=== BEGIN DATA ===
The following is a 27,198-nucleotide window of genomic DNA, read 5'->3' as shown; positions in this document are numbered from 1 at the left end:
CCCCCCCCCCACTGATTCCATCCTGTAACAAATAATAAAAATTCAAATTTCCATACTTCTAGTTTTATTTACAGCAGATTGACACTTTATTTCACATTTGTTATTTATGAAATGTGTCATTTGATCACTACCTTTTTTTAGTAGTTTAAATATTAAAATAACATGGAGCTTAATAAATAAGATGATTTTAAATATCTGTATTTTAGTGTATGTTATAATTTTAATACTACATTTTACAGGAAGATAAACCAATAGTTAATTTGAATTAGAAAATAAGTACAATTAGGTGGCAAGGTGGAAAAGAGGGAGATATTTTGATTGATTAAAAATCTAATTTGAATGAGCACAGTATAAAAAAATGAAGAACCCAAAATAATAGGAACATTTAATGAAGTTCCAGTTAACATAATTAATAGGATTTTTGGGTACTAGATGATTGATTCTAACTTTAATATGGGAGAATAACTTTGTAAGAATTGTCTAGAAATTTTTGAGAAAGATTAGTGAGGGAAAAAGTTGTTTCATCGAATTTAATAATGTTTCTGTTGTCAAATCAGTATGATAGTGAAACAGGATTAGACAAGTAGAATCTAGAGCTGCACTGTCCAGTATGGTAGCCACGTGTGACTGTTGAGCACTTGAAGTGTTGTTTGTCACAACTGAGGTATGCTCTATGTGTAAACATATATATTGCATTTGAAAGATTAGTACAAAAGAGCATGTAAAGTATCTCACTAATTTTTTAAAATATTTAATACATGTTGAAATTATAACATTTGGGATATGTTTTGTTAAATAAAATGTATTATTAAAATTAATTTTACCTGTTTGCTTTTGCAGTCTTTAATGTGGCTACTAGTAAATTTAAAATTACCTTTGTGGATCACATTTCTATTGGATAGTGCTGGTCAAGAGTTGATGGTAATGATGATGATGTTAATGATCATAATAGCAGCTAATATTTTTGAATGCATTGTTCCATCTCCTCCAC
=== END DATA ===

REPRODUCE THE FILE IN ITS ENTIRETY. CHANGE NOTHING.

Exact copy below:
The following is a 27,198-nucleotide window of genomic DNA, read 5'->3' as shown; positions in this document are numbered from 1 at the left end:
CCCCCCCCCCACTGATTCCATCCTGTAACAAATAATAAAAATTCAAATTTCCATACTTCTAGTTTTATTTACAGCAGATTGACACTTTATTTCACATTTGTTATTTATGAAATGTGTCATTTGATCACTACCTTTTTTTAGTAGTTTAAATATTAAAATAACATGGAGCTTAATAAATAAGATGATTTTAAATATCTGTATTTTAGTGTATGTTATAATTTTAATACTACATTTTACAGGAAGATAAACCAATAGTTAATTTGAATTAGAAAATAAGTACAATTAGGTGGCAAGGTGGAAAAGAGGGAGATATTTTGATTGATTAAAAATCTAATTTGAATGAGCACAGTATAAAAAAATGAAGAACCCAAAATAATAGGAACATTTAATGAAGTTCCAGTTAACATAATTAATAGGATTTTTGGGTACTAGATGATTGATTCTAACTTTAATATGGGAGAATAACTTTGTAAGAATTGTCTAGAAATTTTTGAGAAAGATTAGTGAGGGAAAAAGTTGTTTCATCGAATTTAATAATGTTTCTGTTGTCAAATCAGTATGATAGTGAAACAGGATTAGACAAGTAGAATCTAGAGCTGCACTGTCCAGTATGGTAGCCACGTGTGACTGTTGAGCACTTGAAGTGTTGTTTGTCACAACTGAGGTATGCTCTATGTGTAAACATATATATTGCATTTGAAAGATTAGTACAAAAGAGCATGTAAAGTATCTCACTAATTTTTTAAAATATTTAATACATGTTGAAATTATAACATTTGGGATATGTTTTGTTAAATAAAATGTATTATTAAAATTAATTTTACCTGTTTGCTTTTGCAGTCTTTAATGTGGCTACTAGTAAATTTAAAATTACCTTTGTGGATCACATTTCTATTGGATAGTGCTGGTCAAGAGTTGATGGTAATGATGATGATGTTAATGATCATAATAGCAGCTAATATTTTTGAATGCATTGTTCCATCTCCTCCAC